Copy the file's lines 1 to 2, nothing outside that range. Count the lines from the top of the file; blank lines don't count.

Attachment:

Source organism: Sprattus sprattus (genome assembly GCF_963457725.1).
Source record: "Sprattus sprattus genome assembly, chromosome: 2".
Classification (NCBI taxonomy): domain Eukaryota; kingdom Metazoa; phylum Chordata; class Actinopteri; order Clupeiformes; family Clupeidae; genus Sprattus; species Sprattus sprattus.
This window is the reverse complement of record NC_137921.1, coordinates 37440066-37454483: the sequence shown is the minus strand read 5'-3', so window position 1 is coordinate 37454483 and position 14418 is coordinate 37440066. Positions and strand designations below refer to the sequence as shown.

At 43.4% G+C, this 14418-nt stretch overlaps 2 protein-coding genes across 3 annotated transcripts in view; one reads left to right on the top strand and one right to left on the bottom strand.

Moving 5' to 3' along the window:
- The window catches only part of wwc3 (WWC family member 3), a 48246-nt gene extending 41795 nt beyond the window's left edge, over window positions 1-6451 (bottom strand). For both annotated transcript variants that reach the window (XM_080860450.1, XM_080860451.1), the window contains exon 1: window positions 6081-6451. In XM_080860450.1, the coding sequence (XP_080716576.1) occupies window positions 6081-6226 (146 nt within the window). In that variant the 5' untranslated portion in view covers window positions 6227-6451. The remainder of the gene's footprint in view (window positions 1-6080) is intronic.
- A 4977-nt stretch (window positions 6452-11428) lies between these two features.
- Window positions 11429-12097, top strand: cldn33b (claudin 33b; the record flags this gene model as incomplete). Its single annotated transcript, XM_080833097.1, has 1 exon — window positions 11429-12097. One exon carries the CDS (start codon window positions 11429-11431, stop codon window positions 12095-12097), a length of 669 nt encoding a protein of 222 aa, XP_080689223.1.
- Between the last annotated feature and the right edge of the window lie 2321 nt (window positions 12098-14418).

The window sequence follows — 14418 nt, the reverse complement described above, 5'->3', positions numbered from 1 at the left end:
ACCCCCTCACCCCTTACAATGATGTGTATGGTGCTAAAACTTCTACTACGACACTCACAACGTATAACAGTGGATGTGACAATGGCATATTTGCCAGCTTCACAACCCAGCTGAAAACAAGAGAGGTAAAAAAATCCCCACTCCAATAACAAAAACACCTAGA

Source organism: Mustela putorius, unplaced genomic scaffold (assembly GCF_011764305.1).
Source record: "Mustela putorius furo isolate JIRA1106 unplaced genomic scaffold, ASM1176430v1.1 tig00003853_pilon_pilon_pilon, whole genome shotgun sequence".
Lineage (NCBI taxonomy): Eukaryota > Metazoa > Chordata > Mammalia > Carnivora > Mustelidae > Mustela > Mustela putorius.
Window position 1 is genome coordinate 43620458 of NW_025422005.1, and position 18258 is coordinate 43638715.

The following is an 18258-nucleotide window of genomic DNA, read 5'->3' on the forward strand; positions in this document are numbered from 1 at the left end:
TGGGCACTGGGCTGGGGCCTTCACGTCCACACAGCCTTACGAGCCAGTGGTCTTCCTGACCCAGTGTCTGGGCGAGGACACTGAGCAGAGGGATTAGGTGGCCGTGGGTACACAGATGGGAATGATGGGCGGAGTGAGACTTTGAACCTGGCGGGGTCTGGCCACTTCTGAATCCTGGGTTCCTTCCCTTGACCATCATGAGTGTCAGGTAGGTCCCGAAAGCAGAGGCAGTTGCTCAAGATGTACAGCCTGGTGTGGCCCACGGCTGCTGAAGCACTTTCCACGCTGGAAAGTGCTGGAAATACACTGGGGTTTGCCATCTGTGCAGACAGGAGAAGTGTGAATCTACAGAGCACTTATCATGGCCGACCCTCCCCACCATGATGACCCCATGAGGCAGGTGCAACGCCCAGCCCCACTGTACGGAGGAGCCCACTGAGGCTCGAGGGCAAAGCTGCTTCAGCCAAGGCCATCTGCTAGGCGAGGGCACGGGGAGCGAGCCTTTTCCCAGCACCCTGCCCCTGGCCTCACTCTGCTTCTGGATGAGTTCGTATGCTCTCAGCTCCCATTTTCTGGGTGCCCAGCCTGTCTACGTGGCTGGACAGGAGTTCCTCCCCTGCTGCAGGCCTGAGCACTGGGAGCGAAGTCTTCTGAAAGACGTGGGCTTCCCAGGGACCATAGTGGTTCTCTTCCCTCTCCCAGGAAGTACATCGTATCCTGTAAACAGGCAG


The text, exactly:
Source organism: Sprattus sprattus (genome assembly GCF_963457725.1).
Source record: "Sprattus sprattus genome assembly, chromosome: 2".